Research Interests

The followings are our active research projects currently funded by the NIH and other agencies.

We are currently looking for motivated postdocs to join our projects (or to start new projects).

 

 

How Do Neurons in the Brain Decide to Refine Their Synaptic Connections In Vivo?

[NIH R01 MH111647]

For the brain to function properly, neurons must form active and efficient circuitry during development by refining synaptic connections, where “appropriate” neuronal connections stay (maintained) while “inappropriate” ones leave (eliminated). We will decipher how neuronal connections decide to stay or leave by identifying the molecular determinants of the refinement. Defects in synapse refinement have been implicated in various neurological and psychiatric disorders, and our work will yield novel insights into the pathophysiology and treatment of such disorders.

Slide1

Finding the Projection-Specific Dopaminergic Synaptic Organizers

[NIH R01 DA042744]

Dopaminergic neurons in the midbrain are critical for the regulation of various cognitive and motor behaviors. Based on the connectivity and functionality, dopaminergic neurons in the midbrain are separated into two groups: neurons in the substantia nigra pars compacta (SNc) and those in the ventral tegmental area (VTA). SNc neurons project to the dorsal striatum (caudate putamen (CPu); the mesostriatal projection) and are involved in motor function and Parkinson’s disease; while VTA neurons mainly project to the ventral striatum (nucleus accumbens (NAc); the mesolimbic projection) and are implicated in drug addiction, depression, and schizophrenia. However, how dopaminergic synapses are established in the developing brain is unknown. The focus of this project is to understand how the projection-specific dopaminergic synaptic connections are established in the mammalian brain and to provide novel targets for treating diseases that may result from improper dopaminergic synapse formation.

Slide2

Investigating CD47-SIRPα As Novel Protective Signals During CNS Synaptic Pruning

[NIH R01 NS092578; with Beth Stevens]

Microglia, the immune cells and phagocytes in the brain, organize brain circuits by engulfing inappropriate synapses. In this study, we will identify the molecular cues by which microglia recognize the target synapses, their regulation by synaptic activity, and possible involvement in neurodegenerative diseases with an emphasis on Huntington’s disease. This project will provide novel insights into the mechanisms regulating appropriate brain circuit establishment by microglia and may lead to novel treatment of neurodegenerative diseases such as Huntington’s disease.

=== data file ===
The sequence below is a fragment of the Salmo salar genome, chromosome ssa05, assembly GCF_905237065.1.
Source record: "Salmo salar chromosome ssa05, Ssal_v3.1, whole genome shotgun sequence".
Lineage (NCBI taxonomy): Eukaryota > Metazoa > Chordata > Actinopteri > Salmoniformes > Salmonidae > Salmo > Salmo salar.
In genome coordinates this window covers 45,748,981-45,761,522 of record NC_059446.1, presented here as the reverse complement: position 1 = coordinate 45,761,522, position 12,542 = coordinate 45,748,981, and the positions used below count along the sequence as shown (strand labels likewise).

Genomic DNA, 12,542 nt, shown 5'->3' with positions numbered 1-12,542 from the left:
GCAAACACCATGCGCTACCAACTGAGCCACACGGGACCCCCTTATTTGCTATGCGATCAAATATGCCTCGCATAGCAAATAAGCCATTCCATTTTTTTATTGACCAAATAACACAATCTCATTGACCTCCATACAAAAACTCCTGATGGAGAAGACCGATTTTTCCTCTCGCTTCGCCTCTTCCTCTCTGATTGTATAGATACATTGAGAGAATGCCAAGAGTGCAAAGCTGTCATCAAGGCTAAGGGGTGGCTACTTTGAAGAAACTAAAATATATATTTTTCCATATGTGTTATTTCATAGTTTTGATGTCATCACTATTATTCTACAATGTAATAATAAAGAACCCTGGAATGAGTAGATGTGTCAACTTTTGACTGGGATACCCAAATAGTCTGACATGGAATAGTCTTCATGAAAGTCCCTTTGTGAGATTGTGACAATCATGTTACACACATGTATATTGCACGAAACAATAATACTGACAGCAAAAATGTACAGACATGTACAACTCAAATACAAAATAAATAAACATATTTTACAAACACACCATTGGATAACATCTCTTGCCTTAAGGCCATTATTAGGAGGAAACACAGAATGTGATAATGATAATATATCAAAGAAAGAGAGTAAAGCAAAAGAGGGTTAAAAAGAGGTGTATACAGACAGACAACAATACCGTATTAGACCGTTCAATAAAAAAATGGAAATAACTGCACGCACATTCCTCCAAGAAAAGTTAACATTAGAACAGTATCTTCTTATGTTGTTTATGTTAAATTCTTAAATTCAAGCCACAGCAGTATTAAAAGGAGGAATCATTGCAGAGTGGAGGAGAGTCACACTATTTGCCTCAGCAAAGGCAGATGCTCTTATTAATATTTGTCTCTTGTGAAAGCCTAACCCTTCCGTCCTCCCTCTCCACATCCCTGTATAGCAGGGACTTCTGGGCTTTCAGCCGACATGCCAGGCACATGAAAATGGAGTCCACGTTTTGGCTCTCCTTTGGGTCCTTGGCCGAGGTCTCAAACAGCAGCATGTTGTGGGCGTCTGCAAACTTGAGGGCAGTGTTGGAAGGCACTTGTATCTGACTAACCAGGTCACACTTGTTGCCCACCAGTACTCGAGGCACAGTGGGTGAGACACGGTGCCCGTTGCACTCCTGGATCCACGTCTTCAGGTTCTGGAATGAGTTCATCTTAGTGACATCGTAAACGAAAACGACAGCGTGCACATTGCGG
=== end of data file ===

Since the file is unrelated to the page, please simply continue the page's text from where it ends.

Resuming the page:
Slide3

 

Weaving the Neuronal Network with Target-Derived FGFs in the Developing Brain

[March of Dimes]

Abnormal formation of neuronal network in the brain contributes to various neurological and developmental disabilities that cause birth defects. This project is aimed at understanding the molecular and cellular mechanisms underlying proper neuronal network formation in the brain, focusing on the potential roles of fibroblast growth factors (FGFs) and their target genes.

There are two major types of synapses in the brain: excitatory and inhibitory. For proper functioning of the brain, these two types of synapses must form at appropriate sites during development. We have found that two distinct FGFs are critical for the differentiation of excitatory or inhibitory synapses in the mammalian brain. In this project, we will address: i) how these FGFs initiate specific synapse formation, ii) what signaling pathways these FGFs utilize for specific synapse formation, and iii) how these FGFs and their target genes contribute to neuronal network formation in the brain. This body of work will allow us to determine the fundamental mechanisms for the establishment of balanced synaptic networks in the mammalian brain, and help design strategies for treatment and prevention of neurological and developmental disabilities caused by excitatory/inhibitory imbalance.

Slide4

Protocadherin-17 Dysregulation and Bipolar Disorder

[Harvard Brain Science Initiative]
Protocadherin-17 (Pcdh17) is a cell-cell adhesion molecule that is highly expressed in the developing brain. Single nucleotide polymorphisms (SNPs), a type of genetic variation among people, in the Pcdh17 gene are significantly correlated with human bipolar disorder. These SNPs may cause dysregulation of Pcdh17 expression. However, whether dysregulation of Pcdh17 expression affects brain development and contributes to bipolar disorder remains to be elucidated. We hypothesize that dysregulated Pcdh17 expression impairs neuron-neuron connections that underlie the regulation of mood, leading to bipolar disorder. We will test our hypothesis by creating novel animal models in which Pcdh17 expression is dysregulated and performing in vitro and in vivo experiments.

 

We are also interested in other Pcdhs and their roles in specific brain circuit formation and relevant behavior.

 

 

Testing the Role of Callosal Axon/Synapse Refinement in the Onset of CDKL5 Disorder

[Boston Children’s Hospital; with Michela Fagiolini]

The major goal of this project is to test whether defects in callosal refinement underlie CDKL5 neurodevelopmental disorder. We will test the working hypothesis that CDKL5 regulates the refinement of callosal connections across hemispheres in early postnatal life, directly affecting the maturation of visual acuity and the cortical representation of the inputs from the two eyes that allows depth perception.

 

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